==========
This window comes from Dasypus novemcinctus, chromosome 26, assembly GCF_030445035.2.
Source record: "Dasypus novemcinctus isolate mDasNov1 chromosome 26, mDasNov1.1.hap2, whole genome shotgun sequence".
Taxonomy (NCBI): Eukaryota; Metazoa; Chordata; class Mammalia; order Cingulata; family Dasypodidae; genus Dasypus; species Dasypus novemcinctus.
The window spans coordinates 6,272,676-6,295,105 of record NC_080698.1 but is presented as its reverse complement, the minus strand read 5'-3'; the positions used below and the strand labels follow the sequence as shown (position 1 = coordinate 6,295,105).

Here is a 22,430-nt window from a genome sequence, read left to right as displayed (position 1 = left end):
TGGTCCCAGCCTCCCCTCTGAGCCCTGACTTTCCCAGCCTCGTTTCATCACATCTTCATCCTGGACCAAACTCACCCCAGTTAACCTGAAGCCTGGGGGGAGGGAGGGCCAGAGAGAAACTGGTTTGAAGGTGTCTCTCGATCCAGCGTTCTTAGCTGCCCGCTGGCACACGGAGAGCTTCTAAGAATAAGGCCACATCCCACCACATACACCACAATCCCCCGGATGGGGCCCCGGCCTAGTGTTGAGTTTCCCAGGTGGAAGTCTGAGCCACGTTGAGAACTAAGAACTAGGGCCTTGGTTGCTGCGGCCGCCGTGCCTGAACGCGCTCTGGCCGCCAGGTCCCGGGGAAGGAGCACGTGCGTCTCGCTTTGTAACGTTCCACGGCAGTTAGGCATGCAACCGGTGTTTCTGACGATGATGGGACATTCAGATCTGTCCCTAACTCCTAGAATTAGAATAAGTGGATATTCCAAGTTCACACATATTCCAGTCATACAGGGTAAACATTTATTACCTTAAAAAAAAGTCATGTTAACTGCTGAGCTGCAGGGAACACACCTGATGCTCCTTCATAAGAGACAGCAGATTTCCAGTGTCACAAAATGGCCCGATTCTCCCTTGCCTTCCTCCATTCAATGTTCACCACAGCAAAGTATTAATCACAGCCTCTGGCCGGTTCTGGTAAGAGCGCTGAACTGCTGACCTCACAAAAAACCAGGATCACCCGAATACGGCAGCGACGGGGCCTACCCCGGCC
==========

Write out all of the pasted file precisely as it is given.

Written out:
This window comes from Dasypus novemcinctus, chromosome 26, assembly GCF_030445035.2.
Source record: "Dasypus novemcinctus isolate mDasNov1 chromosome 26, mDasNov1.1.hap2, whole genome shotgun sequence".
Taxonomy (NCBI): Eukaryota; Metazoa; Chordata; class Mammalia; order Cingulata; family Dasypodidae; genus Dasypus; species Dasypus novemcinctus.
The window spans coordinates 6,272,676-6,295,105 of record NC_080698.1 but is presented as its reverse complement, the minus strand read 5'-3'; the positions used below and the strand labels follow the sequence as shown (position 1 = coordinate 6,295,105).

Here is a 22,430-nt window from a genome sequence, read left to right as displayed (position 1 = left end):
TGGTCCCAGCCTCCCCTCTGAGCCCTGACTTTCCCAGCCTCGTTTCATCACATCTTCATCCTGGACCAAACTCACCCCAGTTAACCTGAAGCCTGGGGGGAGGGAGGGCCAGAGAGAAACTGGTTTGAAGGTGTCTCTCGATCCAGCGTTCTTAGCTGCCCGCTGGCACACGGAGAGCTTCTAAGAATAAGGCCACATCCCACCACATACACCACAATCCCCCGGATGGGGCCCCGGCCTAGTGTTGAGTTTCCCAGGTGGAAGTCTGAGCCACGTTGAGAACTAAGAACTAGGGCCTTGGTTGCTGCGGCCGCCGTGCCTGAACGCGCTCTGGCCGCCAGGTCCCGGGGAAGGAGCACGTGCGTCTCGCTTTGTAACGTTCCACGGCAGTTAGGCATGCAACCGGTGTTTCTGACGATGATGGGACATTCAGATCTGTCCCTAACTCCTAGAATTAGAATAAGTGGATATTCCAAGTTCACACATATTCCAGTCATACAGGGTAAACATTTATTACCTTAAAAAAAAGTCATGTTAACTGCTGAGCTGCAGGGAACACACCTGATGCTCCTTCATAAGAGACAGCAGATTTCCAGTGTCACAAAATGGCCCGATTCTCCCTTGCCTTCCTCCATTCAATGTTCACCACAGCAAAGTATTAATCACAGCCTCTGGCCGGTTCTGGTAAGAGCGCTGAACTGCTGACCTCACAAAAAACCAGGATCACCCGAATACGGCAGCGACGGGGCCTACCCCGGCC